reinvestment of earnings from an unusually high level in the first quarter (ITA Table 6.1).

      Portfolio investment liabilities (equity and investment fund shares and debt securities)

      Net U.S. incurrence of portfolio investment liabilities to foreigners was $271.0
billion in the second quarter, up from $101.1 billion in the first quarter. The increase
was more than accounted for by an increase in net foreign purchases of U.S. debt securities
to $288.2 billion from $68.6 billion. Partly offsetting this increase, net foreign sales of
U.S. equity and investment fund shares were $17.2 billion, a shift from net foreign
purchases of $32.5 billion (ITA Table 7.1).

      Other investment liabilities (currency and deposits, loans, insurance technical
reserves, trade credit and advances, and special drawing rights allocations)

      Net U.S. repayment of other investment liabilities to foreigners was $150.1 billion
in the second quarter, a shift from net incurrence of $49.0 billion in the first quarter.
The shift to net U.S. repayment mainly reflected repayments of loan liabilities of U.S.
banks and nonbank financial institutions to foreign financial institutions (ITA Table 8.1).

Financial derivatives other than reserves

      Net transactions in financial derivatives other than reserves were $1.8 billion in
the second quarter, representing net lending. This was a shift from net borrowing of $40.1
billion in the first quarter. Transactions in financial derivatives are only available as
a net value equal to transactions for assets less transactions for liabilities. A positive
value represents net cash payments by U.S. residents to foreign residents from settlements
of derivatives contracts (net lending) and a negative value represents net U.S. cash
receipts (net borrowing).

                                Statistical discrepancy

      The statistical discrepancy is the difference between net acquisition of assets and
net incurrence of liabilities in the financial account (including financial derivatives)
less the difference between total credits and total debits recorded in the current and
capital accounts. The statistical discrepancy was $49.9 billion in the second quarter
compared with $58.0 billion in the first quarter.

                                *          *          *

      In the second quarter, the U.S. dollar appreciated 0.6 percent on a trade-weighted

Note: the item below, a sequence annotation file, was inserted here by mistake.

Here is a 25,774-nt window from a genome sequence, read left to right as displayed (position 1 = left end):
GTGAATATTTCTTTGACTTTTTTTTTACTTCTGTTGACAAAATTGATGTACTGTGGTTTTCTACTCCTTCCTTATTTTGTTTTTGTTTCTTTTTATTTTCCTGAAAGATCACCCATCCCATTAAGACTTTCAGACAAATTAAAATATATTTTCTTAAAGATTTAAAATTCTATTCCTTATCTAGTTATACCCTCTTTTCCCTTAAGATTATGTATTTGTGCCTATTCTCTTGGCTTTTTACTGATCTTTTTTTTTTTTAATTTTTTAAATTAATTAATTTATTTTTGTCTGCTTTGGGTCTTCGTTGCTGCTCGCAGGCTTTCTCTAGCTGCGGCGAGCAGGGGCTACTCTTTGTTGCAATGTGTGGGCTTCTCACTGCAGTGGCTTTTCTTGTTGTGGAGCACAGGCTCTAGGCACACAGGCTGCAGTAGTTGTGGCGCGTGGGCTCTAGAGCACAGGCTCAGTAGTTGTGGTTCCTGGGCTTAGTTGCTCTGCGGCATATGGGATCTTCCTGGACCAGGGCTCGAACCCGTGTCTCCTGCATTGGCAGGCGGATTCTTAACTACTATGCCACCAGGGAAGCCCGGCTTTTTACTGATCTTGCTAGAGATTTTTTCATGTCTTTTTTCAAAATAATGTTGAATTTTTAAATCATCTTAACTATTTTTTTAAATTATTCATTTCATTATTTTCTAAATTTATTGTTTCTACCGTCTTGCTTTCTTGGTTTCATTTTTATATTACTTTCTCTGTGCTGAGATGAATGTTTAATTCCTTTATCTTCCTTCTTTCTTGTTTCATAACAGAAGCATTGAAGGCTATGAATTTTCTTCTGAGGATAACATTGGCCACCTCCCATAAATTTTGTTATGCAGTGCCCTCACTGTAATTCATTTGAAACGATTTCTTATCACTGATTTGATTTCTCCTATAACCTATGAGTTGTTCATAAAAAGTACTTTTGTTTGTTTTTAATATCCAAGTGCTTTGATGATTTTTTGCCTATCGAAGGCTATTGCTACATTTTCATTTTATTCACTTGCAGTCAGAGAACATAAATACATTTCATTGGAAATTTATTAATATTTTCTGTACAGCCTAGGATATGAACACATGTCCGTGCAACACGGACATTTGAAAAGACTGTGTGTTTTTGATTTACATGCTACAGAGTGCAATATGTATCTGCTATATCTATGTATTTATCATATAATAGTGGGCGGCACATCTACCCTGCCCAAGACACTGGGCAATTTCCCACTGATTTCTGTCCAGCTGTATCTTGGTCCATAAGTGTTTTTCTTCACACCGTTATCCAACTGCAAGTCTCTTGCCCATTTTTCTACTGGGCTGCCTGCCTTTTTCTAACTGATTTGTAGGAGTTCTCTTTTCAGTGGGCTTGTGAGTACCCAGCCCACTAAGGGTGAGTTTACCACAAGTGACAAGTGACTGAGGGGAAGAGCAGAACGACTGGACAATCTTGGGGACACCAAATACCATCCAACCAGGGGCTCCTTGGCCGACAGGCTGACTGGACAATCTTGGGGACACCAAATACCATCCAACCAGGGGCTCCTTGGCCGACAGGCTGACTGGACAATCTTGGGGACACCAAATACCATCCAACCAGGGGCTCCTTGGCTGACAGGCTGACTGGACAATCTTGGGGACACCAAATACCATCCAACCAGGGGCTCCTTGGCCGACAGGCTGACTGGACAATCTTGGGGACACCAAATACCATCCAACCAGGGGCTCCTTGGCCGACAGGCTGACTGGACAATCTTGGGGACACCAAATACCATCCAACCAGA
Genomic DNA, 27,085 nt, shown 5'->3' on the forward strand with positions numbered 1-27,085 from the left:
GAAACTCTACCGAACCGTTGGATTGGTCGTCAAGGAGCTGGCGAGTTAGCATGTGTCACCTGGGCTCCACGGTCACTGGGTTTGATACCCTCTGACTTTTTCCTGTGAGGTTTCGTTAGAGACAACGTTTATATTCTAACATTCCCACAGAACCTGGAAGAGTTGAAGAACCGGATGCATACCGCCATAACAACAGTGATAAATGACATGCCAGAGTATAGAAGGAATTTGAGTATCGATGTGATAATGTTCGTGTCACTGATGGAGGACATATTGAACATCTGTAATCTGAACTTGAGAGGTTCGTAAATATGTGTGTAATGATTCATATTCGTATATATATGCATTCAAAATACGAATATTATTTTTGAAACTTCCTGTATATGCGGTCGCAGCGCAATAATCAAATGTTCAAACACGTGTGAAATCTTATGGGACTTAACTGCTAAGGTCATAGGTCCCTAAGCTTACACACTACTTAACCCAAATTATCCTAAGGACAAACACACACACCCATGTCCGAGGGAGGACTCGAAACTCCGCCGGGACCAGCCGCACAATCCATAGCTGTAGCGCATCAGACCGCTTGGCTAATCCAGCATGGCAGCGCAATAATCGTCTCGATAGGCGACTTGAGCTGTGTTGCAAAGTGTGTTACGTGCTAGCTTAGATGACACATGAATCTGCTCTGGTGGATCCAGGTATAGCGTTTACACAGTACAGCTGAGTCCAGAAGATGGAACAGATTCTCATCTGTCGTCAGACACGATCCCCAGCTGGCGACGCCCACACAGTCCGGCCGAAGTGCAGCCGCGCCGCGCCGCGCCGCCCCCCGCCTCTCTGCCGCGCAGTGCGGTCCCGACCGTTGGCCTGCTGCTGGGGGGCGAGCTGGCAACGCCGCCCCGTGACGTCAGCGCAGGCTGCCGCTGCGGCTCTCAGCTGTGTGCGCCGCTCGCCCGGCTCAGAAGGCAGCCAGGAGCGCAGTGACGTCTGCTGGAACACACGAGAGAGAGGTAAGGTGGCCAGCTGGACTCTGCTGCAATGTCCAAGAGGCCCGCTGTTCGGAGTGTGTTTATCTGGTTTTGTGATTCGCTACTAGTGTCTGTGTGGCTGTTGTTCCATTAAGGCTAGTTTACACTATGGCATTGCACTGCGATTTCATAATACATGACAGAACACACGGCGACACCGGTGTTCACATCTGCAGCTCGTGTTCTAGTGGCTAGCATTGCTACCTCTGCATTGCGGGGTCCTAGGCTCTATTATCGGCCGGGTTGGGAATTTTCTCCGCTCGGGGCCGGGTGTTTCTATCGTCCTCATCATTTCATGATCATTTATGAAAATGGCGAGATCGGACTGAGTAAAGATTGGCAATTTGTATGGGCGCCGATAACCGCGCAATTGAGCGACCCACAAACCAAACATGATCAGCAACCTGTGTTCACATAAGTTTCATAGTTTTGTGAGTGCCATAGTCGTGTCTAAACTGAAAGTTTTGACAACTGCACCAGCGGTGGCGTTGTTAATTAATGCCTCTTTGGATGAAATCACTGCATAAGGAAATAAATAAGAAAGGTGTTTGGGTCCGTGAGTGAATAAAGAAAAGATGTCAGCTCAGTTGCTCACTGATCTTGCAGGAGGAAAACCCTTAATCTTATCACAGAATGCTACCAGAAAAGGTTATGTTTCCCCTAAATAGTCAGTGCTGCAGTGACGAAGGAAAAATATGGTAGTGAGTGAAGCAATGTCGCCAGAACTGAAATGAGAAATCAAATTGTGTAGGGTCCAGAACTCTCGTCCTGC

quarterly average basis against a group of 7 major currencies, after appreciating 8.2
percent on the same basis in the first quarter. Exchange rate data are based on Federal
Reserve Statistical Release H.10.

                                *          *          *

                            Revisions to first quarter 2015

The current-account deficit in the first quarter of 2015 is revised upward to $118.3
billion from $113.3 billion. The goods deficit is revised upward to $192.2 billion from
$189.0 billion. The services surplus is revised downward to $57.9 billion from $58.7
billion. The primary income surplus is revised downward to $49.7 billion from $50.8
billion. The secondary income deficit is revised downward to $33.75 billion from $33.83
billion. First-quarter net borrowing from financial-account transactions is revised
upward to $60.3 billion from $47.9 billion. Net U.S. acquisition of financial assets
excluding financial derivatives is revised downward to $320.2 billion from $325.1
billion, and net U.S. incurrence of liabilities excluding financial derivatives is
revised upward to $340.3 billion from $332.8 billion.

                                *          *          *

Release dates in 2015:

      Fourth Quarter and Year 2014..............................March 19, 2015 (Thursday)
      First Quarter 2015 and Annual Revisions....................June 18, 2015 (Thursday)
      Second Quarter 2015....................................September 17,2015 (Thursday)
      Third Quarter 2015.....................................December 17, 2015 (Thursday)

                                *          *          *

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________________

NOTE: This news release is available on BEA's Web site  along with Highlights
related to this release, the latest detailed statistics for U.S.
international transactions, and a description of the estimation methods
used to compile them. The second-quarter statistics in this release are preliminary and will 
be revised on December 17, 2015. All links in the text of this release—including archived versions 
of this release—refer to the latest available statistics.